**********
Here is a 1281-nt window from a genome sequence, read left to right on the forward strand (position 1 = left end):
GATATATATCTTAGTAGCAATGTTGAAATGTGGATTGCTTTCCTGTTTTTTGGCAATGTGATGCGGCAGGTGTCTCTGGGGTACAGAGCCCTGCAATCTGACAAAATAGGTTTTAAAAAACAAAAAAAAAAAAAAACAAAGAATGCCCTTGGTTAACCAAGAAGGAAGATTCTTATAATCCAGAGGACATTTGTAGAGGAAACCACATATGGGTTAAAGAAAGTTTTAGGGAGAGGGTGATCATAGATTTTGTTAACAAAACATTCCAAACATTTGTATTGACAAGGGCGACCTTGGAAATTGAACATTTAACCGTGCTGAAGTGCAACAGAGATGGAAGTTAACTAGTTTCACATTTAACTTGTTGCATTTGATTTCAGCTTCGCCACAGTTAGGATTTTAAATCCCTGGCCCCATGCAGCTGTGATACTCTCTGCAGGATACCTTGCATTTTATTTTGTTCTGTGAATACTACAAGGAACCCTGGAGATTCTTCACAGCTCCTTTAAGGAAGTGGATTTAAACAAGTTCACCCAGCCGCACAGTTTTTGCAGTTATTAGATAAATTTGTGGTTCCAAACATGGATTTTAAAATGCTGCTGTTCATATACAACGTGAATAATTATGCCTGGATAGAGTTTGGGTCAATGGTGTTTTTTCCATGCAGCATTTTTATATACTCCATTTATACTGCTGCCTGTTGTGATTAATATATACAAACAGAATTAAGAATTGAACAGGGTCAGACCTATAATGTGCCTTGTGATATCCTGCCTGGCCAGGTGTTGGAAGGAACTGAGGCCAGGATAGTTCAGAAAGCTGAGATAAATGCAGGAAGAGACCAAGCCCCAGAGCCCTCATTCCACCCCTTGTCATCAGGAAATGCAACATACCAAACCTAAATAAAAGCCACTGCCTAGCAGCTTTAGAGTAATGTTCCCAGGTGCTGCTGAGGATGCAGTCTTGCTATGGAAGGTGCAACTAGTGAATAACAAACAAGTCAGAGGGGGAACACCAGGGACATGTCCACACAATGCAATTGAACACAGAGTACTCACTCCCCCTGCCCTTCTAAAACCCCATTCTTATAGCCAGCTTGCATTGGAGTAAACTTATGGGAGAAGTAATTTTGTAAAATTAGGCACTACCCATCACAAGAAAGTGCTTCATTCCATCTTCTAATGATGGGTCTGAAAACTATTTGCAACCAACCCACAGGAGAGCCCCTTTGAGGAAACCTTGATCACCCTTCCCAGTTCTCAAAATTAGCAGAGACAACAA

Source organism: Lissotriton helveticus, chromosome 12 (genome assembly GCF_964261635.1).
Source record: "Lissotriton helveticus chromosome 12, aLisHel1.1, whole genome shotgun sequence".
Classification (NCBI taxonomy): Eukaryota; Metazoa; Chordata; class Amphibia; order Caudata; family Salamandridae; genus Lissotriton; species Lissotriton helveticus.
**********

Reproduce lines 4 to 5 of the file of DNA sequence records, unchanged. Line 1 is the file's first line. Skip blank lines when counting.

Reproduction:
Source record: "Lissotriton helveticus chromosome 12, aLisHel1.1, whole genome shotgun sequence".
Classification (NCBI taxonomy): Eukaryota; Metazoa; Chordata; class Amphibia; order Caudata; family Salamandridae; genus Lissotriton; species Lissotriton helveticus.